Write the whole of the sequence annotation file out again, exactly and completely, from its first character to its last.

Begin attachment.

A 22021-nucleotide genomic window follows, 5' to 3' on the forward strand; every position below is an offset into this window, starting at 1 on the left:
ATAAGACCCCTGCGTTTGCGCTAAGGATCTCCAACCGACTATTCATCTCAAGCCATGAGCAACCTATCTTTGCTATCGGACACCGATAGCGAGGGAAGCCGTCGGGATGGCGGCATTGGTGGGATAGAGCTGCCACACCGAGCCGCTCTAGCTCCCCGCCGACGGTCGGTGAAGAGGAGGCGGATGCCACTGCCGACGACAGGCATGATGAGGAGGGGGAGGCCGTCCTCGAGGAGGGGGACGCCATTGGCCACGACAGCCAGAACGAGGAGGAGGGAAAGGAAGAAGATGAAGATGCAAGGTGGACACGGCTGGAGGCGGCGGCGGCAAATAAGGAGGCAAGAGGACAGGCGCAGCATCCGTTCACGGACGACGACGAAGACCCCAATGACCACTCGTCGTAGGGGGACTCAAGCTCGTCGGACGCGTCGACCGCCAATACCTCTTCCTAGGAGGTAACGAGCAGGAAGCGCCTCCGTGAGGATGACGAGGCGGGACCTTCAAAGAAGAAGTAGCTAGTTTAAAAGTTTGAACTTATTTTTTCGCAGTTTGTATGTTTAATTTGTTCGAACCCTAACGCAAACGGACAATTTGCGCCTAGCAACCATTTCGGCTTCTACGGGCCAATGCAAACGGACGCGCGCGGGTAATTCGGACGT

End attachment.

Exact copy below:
A 22021-nucleotide genomic window follows, 5' to 3' on the forward strand; every position below is an offset into this window, starting at 1 on the left:
ATAAGACCCCTGCGTTTGCGCTAAGGATCTCCAACCGACTATTCATCTCAAGCCATGAGCAACCTATCTTTGCTATCGGACACCGATAGCGAGGGAAGCCGTCGGGATGGCGGCATTGGTGGGATAGAGCTGCCACACCGAGCCGCTCTAGCTCCCCGCCGACGGTCGGTGAAGAGGAGGCGGATGCCACTGCCGACGACAGGCATGATGAGGAGGGGGAGGCCGTCCTCGAGGAGGGGGACGCCATTGGCCACGACAGCCAGAACGAGGAGGAGGGAAAGGAAGAAGATGAAGATGCAAGGTGGACACGGCTGGAGGCGGCGGCGGCAAATAAGGAGGCAAGAGGACAGGCGCAGCATCCGTTCACGGACGACGACGAAGACCCCAATGACCACTCGTCGTAGGGGGACTCAAGCTCGTCGGACGCGTCGACCGCCAATACCTCTTCCTAGGAGGTAACGAGCAGGAAGCGCCTCCGTGAGGATGACGAGGCGGGACCTTCAAAGAAGAAGTAGCTAGTTTAAAAGTTTGAACTTATTTTTTCGCAGTTTGTATGTTTAATTTGTTCGAACCCTAACGCAAACGGACAATTTGCGCCTAGCAACCATTTCGGCTTCTACGGGCCAATGCAAACGGACGCGCGCGGGTAATTCGGACGT